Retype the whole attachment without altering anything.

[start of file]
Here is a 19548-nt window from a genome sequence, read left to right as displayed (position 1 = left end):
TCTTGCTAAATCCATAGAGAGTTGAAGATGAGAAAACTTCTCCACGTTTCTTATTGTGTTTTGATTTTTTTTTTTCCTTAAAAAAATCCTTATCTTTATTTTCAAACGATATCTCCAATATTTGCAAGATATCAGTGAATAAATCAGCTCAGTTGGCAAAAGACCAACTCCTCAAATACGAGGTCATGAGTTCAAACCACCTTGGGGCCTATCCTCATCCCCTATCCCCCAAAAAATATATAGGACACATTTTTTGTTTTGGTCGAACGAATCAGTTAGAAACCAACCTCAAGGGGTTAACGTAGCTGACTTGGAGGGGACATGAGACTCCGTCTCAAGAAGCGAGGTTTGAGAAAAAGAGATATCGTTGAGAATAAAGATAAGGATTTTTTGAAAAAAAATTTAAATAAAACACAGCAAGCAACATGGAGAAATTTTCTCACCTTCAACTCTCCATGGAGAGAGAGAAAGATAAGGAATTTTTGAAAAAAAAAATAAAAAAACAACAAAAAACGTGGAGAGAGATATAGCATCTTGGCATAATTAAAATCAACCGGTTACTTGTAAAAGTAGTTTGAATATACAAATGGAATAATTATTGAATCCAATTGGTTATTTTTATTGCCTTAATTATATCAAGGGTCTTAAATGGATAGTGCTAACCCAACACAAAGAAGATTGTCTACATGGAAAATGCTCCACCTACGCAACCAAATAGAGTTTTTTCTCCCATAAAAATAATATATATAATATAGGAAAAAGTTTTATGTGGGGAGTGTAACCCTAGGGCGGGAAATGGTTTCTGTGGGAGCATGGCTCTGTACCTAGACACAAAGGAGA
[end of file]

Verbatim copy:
Here is a 19548-nt window from a genome sequence, read left to right as displayed (position 1 = left end):
TCTTGCTAAATCCATAGAGAGTTGAAGATGAGAAAACTTCTCCACGTTTCTTATTGTGTTTTGATTTTTTTTTTTCCTTAAAAAAATCCTTATCTTTATTTTCAAACGATATCTCCAATATTTGCAAGATATCAGTGAATAAATCAGCTCAGTTGGCAAAAGACCAACTCCTCAAATACGAGGTCATGAGTTCAAACCACCTTGGGGCCTATCCTCATCCCCTATCCCCCAAAAAATATATAGGACACATTTTTTGTTTTGGTCGAACGAATCAGTTAGAAACCAACCTCAAGGGGTTAACGTAGCTGACTTGGAGGGGACATGAGACTCCGTCTCAAGAAGCGAGGTTTGAGAAAAAGAGATATCGTTGAGAATAAAGATAAGGATTTTTTGAAAAAAAATTTAAATAAAACACAGCAAGCAACATGGAGAAATTTTCTCACCTTCAACTCTCCATGGAGAGAGAGAAAGATAAGGAATTTTTGAAAAAAAAAATAAAAAAACAACAAAAAACGTGGAGAGAGATATAGCATCTTGGCATAATTAAAATCAACCGGTTACTTGTAAAAGTAGTTTGAATATACAAATGGAATAATTATTGAATCCAATTGGTTATTTTTATTGCCTTAATTATATCAAGGGTCTTAAATGGATAGTGCTAACCCAACACAAAGAAGATTGTCTACATGGAAAATGCTCCACCTACGCAACCAAATAGAGTTTTTTCTCCCATAAAAATAATATATATAATATAGGAAAAAGTTTTATGTGGGGAGTGTAACCCTAGGGCGGGAAATGGTTTCTGTGGGAGCATGGCTCTGTACCTAGACACAAAGGAGA